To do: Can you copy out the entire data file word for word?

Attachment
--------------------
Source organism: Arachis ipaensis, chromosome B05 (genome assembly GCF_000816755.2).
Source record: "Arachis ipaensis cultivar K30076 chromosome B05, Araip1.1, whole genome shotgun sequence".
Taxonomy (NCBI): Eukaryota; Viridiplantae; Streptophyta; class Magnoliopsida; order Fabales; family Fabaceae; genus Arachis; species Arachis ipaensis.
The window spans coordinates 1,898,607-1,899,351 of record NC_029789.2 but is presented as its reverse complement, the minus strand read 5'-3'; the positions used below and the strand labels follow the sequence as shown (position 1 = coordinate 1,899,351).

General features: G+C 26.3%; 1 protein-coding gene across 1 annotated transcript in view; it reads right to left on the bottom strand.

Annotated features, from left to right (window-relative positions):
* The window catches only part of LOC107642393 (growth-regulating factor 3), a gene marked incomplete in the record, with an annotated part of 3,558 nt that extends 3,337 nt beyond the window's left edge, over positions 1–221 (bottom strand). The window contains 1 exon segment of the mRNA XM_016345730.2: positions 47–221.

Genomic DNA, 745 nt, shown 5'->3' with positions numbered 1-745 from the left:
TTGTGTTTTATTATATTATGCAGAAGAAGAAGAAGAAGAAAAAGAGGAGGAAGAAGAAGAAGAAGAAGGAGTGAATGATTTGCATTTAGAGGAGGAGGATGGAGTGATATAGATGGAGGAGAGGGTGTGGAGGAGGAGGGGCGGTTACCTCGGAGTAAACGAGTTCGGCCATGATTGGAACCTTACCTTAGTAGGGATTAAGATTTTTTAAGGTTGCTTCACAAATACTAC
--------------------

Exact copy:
Source organism: Arachis ipaensis, chromosome B05 (genome assembly GCF_000816755.2).
Source record: "Arachis ipaensis cultivar K30076 chromosome B05, Araip1.1, whole genome shotgun sequence".
Taxonomy (NCBI): Eukaryota; Viridiplantae; Streptophyta; class Magnoliopsida; order Fabales; family Fabaceae; genus Arachis; species Arachis ipaensis.
The window spans coordinates 1,898,607-1,899,351 of record NC_029789.2 but is presented as its reverse complement, the minus strand read 5'-3'; the positions used below and the strand labels follow the sequence as shown (position 1 = coordinate 1,899,351).

General features: G+C 26.3%; 1 protein-coding gene across 1 annotated transcript in view; it reads right to left on the bottom strand.

Annotated features, from left to right (window-relative positions):
* The window catches only part of LOC107642393 (growth-regulating factor 3), a gene marked incomplete in the record, with an annotated part of 3,558 nt that extends 3,337 nt beyond the window's left edge, over positions 1–221 (bottom strand). The window contains 1 exon segment of the mRNA XM_016345730.2: positions 47–221.

Genomic DNA, 745 nt, shown 5'->3' with positions numbered 1-745 from the left:
TTGTGTTTTATTATATTATGCAGAAGAAGAAGAAGAAGAAAAAGAGGAGGAAGAAGAAGAAGAAGAAGGAGTGAATGATTTGCATTTAGAGGAGGAGGATGGAGTGATATAGATGGAGGAGAGGGTGTGGAGGAGGAGGGGCGGTTACCTCGGAGTAAACGAGTTCGGCCATGATTGGAACCTTACCTTAGTAGGGATTAAGATTTTTTAAGGTTGCTTCACAAATACTAC